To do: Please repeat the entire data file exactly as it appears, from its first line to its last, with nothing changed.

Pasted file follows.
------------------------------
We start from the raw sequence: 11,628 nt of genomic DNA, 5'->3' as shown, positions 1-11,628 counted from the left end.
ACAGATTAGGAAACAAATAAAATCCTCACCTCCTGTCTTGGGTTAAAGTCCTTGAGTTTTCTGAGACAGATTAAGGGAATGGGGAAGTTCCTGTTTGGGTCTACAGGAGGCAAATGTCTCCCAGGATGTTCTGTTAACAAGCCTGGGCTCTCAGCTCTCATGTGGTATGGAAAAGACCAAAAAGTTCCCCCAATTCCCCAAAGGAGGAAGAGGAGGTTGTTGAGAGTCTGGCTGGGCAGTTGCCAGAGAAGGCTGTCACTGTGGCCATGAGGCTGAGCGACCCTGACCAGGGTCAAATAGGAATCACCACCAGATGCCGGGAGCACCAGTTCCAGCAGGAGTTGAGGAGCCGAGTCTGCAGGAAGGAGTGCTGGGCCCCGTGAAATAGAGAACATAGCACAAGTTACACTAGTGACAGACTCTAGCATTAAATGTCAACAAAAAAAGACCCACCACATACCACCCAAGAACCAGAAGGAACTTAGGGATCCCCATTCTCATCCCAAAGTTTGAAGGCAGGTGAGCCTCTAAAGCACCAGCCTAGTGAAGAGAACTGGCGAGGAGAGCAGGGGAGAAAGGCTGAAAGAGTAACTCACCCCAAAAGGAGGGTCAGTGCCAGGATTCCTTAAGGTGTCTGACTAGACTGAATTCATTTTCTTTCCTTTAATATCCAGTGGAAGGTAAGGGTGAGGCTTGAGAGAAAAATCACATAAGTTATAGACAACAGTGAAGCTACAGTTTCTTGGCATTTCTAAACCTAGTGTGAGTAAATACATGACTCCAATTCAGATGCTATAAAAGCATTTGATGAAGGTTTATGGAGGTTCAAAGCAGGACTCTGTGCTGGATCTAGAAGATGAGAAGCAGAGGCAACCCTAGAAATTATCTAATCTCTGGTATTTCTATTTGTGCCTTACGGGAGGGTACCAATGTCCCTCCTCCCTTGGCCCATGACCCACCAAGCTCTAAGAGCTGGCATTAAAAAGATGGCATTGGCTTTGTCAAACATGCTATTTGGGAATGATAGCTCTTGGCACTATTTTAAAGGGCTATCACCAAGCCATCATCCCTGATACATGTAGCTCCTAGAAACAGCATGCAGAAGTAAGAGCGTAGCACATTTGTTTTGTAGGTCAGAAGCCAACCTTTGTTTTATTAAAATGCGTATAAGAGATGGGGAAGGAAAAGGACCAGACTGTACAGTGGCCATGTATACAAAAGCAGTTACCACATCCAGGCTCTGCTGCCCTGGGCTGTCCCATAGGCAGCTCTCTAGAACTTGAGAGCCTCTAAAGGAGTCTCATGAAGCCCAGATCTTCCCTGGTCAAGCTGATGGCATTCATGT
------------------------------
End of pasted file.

We start from the raw sequence: 11,628 nt of genomic DNA, 5'->3' as shown, positions 1-11,628 counted from the left end.
ACAGATTAGGAAACAAATAAAATCCTCACCTCCTGTCTTGGGTTAAAGTCCTTGAGTTTTCTGAGACAGATTAAGGGAATGGGGAAGTTCCTGTTTGGGTCTACAGGAGGCAAATGTCTCCCAGGATGTTCTGTTAACAAGCCTGGGCTCTCAGCTCTCATGTGGTATGGAAAAGACCAAAAAGTTCCCCCAATTCCCCAAAGGAGGAAGAGGAGGTTGTTGAGAGTCTGGCTGGGCAGTTGCCAGAGAAGGCTGTCACTGTGGCCATGAGGCTGAGCGACCCTGACCAGGGTCAAATAGGAATCACCACCAGATGCCGGGAGCACCAGTTCCAGCAGGAGTTGAGGAGCCGAGTCTGCAGGAAGGAGTGCTGGGCCCCGTGAAATAGAGAACATAGCACAAGTTACACTAGTGACAGACTCTAGCATTAAATGTCAACAAAAAAAGACCCACCACATACCACCCAAGAACCAGAAGGAACTTAGGGATCCCCATTCTCATCCCAAAGTTTGAAGGCAGGTGAGCCTCTAAAGCACCAGCCTAGTGAAGAGAACTGGCGAGGAGAGCAGGGGAGAAAGGCTGAAAGAGTAACTCACCCCAAAAGGAGGGTCAGTGCCAGGATTCCTTAAGGTGTCTGACTAGACTGAATTCATTTTCTTTCCTTTAATATCCAGTGGAAGGTAAGGGTGAGGCTTGAGAGAAAAATCACATAAGTTATAGACAACAGTGAAGCTACAGTTTCTTGGCATTTCTAAACCTAGTGTGAGTAAATACATGACTCCAATTCAGATGCTATAAAAGCATTTGATGAAGGTTTATGGAGGTTCAAAGCAGGACTCTGTGCTGGATCTAGAAGATGAGAAGCAGAGGCAACCCTAGAAATTATCTAATCTCTGGTATTTCTATTTGTGCCTTACGGGAGGGTACCAATGTCCCTCCTCCCTTGGCCCATGACCCACCAAGCTCTAAGAGCTGGCATTAAAAAGATGGCATTGGCTTTGTCAAACATGCTATTTGGGAATGATAGCTCTTGGCACTATTTTAAAGGGCTATCACCAAGCCATCATCCCTGATACATGTAGCTCCTAGAAACAGCATGCAGAAGTAAGAGCGTAGCACATTTGTTTTGTAGGTCAGAAGCCAACCTTTGTTTTATTAAAATGCGTATAAGAGATGGGGAAGGAAAAGGACCAGACTGTACAGTGGCCATGTATACAAAAGCAGTTACCACATCCAGGCTCTGCTGCCCTGGGCTGTCCCATAGGCAGCTCTCTAGAACTTGAGAGCCTCTAAAGGAGTCTCATGAAGCCCAGATCTTCCCTGGTCAAGCTGATGGCATTCATGT